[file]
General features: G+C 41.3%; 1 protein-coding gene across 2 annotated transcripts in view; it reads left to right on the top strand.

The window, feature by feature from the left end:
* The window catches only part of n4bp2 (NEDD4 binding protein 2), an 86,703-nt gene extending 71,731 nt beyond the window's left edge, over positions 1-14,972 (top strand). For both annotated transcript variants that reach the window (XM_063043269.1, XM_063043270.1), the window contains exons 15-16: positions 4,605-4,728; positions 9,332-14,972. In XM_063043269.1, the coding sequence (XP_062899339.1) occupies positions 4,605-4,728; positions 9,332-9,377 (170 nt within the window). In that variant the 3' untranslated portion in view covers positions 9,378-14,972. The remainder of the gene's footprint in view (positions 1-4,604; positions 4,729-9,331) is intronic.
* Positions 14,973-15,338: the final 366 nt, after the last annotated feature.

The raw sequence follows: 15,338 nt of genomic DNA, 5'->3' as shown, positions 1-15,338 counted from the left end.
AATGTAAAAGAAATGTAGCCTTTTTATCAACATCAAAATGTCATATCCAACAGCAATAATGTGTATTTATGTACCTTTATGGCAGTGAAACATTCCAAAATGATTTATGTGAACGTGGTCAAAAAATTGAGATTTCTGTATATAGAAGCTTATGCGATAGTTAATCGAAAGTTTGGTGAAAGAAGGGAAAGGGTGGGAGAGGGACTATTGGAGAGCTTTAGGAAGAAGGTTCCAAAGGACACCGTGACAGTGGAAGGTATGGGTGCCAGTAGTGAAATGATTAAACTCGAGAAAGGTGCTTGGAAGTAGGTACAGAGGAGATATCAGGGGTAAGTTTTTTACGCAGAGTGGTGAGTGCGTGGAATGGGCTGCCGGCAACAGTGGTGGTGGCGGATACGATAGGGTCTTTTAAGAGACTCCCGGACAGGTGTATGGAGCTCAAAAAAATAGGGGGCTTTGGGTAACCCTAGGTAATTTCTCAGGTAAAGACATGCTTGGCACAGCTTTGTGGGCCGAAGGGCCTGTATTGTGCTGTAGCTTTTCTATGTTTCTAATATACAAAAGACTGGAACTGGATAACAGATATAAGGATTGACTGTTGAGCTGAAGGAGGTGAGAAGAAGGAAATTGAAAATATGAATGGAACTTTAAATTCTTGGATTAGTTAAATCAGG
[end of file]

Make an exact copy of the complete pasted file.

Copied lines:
General features: G+C 41.3%; 1 protein-coding gene across 2 annotated transcripts in view; it reads left to right on the top strand.

The window, feature by feature from the left end:
* The window catches only part of n4bp2 (NEDD4 binding protein 2), an 86,703-nt gene extending 71,731 nt beyond the window's left edge, over positions 1-14,972 (top strand). For both annotated transcript variants that reach the window (XM_063043269.1, XM_063043270.1), the window contains exons 15-16: positions 4,605-4,728; positions 9,332-14,972. In XM_063043269.1, the coding sequence (XP_062899339.1) occupies positions 4,605-4,728; positions 9,332-9,377 (170 nt within the window). In that variant the 3' untranslated portion in view covers positions 9,378-14,972. The remainder of the gene's footprint in view (positions 1-4,604; positions 4,729-9,331) is intronic.
* Positions 14,973-15,338: the final 366 nt, after the last annotated feature.

The raw sequence follows: 15,338 nt of genomic DNA, 5'->3' as shown, positions 1-15,338 counted from the left end.
AATGTAAAAGAAATGTAGCCTTTTTATCAACATCAAAATGTCATATCCAACAGCAATAATGTGTATTTATGTACCTTTATGGCAGTGAAACATTCCAAAATGATTTATGTGAACGTGGTCAAAAAATTGAGATTTCTGTATATAGAAGCTTATGCGATAGTTAATCGAAAGTTTGGTGAAAGAAGGGAAAGGGTGGGAGAGGGACTATTGGAGAGCTTTAGGAAGAAGGTTCCAAAGGACACCGTGACAGTGGAAGGTATGGGTGCCAGTAGTGAAATGATTAAACTCGAGAAAGGTGCTTGGAAGTAGGTACAGAGGAGATATCAGGGGTAAGTTTTTTACGCAGAGTGGTGAGTGCGTGGAATGGGCTGCCGGCAACAGTGGTGGTGGCGGATACGATAGGGTCTTTTAAGAGACTCCCGGACAGGTGTATGGAGCTCAAAAAAATAGGGGGCTTTGGGTAACCCTAGGTAATTTCTCAGGTAAAGACATGCTTGGCACAGCTTTGTGGGCCGAAGGGCCTGTATTGTGCTGTAGCTTTTCTATGTTTCTAATATACAAAAGACTGGAACTGGATAACAGATATAAGGATTGACTGTTGAGCTGAAGGAGGTGAGAAGAAGGAAATTGAAAATATGAATGGAACTTTAAATTCTTGGATTAGTTAAATCAGG